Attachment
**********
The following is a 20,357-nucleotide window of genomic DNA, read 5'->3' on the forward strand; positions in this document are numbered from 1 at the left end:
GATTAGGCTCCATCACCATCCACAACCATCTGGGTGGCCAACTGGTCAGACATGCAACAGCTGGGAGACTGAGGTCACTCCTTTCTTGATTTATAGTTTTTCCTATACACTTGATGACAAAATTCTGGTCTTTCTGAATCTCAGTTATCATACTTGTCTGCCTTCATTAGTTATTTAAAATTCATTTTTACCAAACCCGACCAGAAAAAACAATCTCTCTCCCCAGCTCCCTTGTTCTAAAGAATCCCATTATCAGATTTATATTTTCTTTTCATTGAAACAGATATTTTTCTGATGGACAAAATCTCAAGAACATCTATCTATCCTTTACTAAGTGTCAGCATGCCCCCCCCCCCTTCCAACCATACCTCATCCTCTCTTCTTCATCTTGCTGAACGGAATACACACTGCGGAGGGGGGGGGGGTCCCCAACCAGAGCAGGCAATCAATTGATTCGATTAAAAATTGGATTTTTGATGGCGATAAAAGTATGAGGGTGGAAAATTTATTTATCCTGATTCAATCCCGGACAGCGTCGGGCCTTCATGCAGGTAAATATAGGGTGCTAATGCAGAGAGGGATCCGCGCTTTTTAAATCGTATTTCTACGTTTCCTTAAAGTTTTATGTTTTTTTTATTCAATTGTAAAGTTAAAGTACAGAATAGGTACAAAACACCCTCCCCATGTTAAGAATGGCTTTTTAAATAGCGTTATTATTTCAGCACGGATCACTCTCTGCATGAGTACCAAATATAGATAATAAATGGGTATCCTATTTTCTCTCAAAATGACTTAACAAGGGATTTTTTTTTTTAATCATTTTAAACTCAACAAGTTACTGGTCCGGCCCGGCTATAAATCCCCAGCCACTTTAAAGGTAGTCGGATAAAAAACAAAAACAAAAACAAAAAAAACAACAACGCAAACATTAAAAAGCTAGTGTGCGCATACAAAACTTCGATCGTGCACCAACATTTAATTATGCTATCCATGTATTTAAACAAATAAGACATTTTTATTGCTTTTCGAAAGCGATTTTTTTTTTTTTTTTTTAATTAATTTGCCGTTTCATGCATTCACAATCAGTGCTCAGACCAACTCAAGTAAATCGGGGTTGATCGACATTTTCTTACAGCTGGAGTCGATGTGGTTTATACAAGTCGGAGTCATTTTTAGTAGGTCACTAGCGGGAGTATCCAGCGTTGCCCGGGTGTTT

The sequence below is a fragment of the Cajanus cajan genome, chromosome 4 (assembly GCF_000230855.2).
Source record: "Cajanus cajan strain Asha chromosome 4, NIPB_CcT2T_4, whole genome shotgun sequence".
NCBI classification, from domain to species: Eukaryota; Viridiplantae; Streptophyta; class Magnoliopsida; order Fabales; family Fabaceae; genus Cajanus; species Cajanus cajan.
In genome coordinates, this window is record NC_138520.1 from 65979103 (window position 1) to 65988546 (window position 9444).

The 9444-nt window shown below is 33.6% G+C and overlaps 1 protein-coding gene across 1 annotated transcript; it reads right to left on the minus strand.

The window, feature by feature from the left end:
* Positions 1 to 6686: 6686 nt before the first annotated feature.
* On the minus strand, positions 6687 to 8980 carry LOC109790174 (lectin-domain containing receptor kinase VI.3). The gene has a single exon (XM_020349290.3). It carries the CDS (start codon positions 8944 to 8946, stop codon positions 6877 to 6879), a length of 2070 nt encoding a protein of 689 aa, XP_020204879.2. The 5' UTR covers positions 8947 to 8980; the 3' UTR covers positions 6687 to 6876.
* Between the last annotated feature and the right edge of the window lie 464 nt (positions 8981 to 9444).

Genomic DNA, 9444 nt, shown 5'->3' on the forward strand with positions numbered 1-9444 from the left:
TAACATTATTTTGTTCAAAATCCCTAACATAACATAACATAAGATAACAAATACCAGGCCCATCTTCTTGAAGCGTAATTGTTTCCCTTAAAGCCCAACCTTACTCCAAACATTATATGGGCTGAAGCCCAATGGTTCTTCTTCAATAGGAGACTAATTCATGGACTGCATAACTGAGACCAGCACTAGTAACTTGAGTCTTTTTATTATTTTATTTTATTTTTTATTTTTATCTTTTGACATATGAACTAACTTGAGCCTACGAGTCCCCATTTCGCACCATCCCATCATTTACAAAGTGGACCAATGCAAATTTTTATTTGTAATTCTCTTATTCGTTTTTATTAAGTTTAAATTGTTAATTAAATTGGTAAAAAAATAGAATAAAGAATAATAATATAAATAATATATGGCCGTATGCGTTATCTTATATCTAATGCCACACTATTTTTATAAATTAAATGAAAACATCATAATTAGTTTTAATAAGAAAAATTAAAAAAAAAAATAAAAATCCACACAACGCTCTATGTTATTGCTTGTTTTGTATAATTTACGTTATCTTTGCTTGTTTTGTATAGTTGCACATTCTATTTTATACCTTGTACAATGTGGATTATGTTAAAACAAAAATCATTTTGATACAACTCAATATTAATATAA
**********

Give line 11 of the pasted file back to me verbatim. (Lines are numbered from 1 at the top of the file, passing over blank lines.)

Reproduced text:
* Between the last annotated feature and the right edge of the window lie 464 nt (positions 8981 to 9444).